Mapping the residency program landscape

UNCG Author/Contributor (non-UNCG co-authors, if there are any, appear on document)
Gerald V. Holmes, Reference Librarian and Diversity Coordinator (Creator)
LaTesha Velez, Assistant Professor (Creator)
The University of North Carolina at Greensboro (UNCG )
Web Site:

Abstract: When properly structured, library residencies introduce recently graduated Master of Library and/or Information Science (MLIS) professionals to librarianship, allow recent graduates to apply the knowledge and skills learned during their MLIS studies, and infuse host institutions with new, innovative ideas, including the latest technology and theory being taught in library and information science (LIS) programs. Unfortunately, rather than realizing their potential, residencies are often hampered by miscommunication and a lack of organization that cause real harm to the new resident and the current employees by creating a tense, sometimes even hostile, work environment. This can negate the potential benefits of a residency program, leaving the resident unhappy and disillusioned by the library profession. Understanding the current landscape of residency programs is a necessary first step toward evaluating the efficacy of this form of early career employment in retaining an innovative and engaged next generation of library professionals. Using survey research, this study answered the questions: What are the characteristics of residency programs? How is success measured in residency programs? What are some specific best practices that residency programs are currently implementing? The findings from this survey indicate that there is no one-size-fits-all residency program structure, from the mission and goals of the programs to how a program measures its ultimate success, responses were varied. While there are positive trends, like residencies lasting for at least two years, there is still much work to be done. Notably, most programs still only have one resident per cohort and residency cohorts do not overlap leading residents to feel isolated. While we concede there are likely many concerns (including budgetary) that may make two or more residents per cohort or overlapping cohorts unfeasible, it is an issue that should be addressed because many residents themselves have asked for this change. We also detail several suggestions for building and maintaining buy-in among stakeholders in the residency program, a necessary step toward ensuring each resident feels welcome in an institution and is ultimately successful. It is our hope that this research provides residency program coordinators with a roadmap to follow when planning or re-evaluating their residencies.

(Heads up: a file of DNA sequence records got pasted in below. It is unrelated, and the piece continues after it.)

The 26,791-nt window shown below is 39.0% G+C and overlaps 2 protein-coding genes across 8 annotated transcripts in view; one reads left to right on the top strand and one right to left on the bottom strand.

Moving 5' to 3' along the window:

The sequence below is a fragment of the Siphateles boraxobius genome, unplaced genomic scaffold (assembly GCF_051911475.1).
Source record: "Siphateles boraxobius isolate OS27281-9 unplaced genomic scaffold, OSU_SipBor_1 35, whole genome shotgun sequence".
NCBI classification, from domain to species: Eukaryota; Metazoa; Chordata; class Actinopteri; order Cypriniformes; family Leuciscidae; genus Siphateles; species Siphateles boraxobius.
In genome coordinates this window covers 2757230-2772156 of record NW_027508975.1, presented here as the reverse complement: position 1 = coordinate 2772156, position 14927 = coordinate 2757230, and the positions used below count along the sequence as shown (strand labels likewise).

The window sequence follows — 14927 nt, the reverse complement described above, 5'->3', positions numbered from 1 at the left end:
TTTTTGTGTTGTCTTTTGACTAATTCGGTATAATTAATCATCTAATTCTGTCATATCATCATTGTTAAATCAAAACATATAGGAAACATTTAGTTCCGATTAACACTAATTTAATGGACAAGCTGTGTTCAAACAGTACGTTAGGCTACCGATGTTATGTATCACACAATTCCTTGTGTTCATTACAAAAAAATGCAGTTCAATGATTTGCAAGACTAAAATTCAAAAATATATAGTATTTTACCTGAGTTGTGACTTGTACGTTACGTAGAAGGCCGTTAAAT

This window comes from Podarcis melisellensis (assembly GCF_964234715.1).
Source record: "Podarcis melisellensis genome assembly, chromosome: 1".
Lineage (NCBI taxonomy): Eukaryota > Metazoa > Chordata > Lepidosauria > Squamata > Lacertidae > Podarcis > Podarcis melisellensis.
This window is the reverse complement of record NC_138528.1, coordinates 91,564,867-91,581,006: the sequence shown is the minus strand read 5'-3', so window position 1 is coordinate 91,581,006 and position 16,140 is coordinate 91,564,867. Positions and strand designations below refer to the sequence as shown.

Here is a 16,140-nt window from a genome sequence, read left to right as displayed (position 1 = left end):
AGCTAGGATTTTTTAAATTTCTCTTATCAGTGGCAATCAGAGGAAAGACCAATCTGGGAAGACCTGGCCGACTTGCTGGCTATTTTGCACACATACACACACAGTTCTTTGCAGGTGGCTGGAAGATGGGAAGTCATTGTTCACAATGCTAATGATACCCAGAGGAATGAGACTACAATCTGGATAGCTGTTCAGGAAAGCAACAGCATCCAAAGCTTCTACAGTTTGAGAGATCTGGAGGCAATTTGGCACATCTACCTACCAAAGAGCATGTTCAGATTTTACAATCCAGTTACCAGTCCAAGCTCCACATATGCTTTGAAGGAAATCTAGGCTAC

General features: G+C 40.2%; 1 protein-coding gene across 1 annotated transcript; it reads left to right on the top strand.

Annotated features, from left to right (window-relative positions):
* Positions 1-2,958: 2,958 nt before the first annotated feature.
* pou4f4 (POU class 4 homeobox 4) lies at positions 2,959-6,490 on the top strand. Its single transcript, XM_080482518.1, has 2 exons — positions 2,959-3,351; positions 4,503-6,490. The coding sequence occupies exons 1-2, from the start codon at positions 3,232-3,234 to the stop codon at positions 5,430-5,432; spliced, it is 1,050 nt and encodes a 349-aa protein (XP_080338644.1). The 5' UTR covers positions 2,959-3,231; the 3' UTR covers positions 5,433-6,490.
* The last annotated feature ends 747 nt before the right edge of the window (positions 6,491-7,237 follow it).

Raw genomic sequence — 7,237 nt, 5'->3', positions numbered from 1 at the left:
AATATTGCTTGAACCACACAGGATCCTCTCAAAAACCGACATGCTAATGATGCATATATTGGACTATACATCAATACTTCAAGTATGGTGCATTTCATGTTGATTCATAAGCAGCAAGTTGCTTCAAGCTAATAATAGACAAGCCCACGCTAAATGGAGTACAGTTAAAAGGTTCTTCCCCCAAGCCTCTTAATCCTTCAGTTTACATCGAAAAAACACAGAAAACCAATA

Additional Information

The Journal of Academic Librarianship 47(5), 102389.
Language: English
Date: 2021
Library residency programs, Diversity residency programs, Best practices, Communication with stakeholders, Suggestions for residency program coordinators/supervisors

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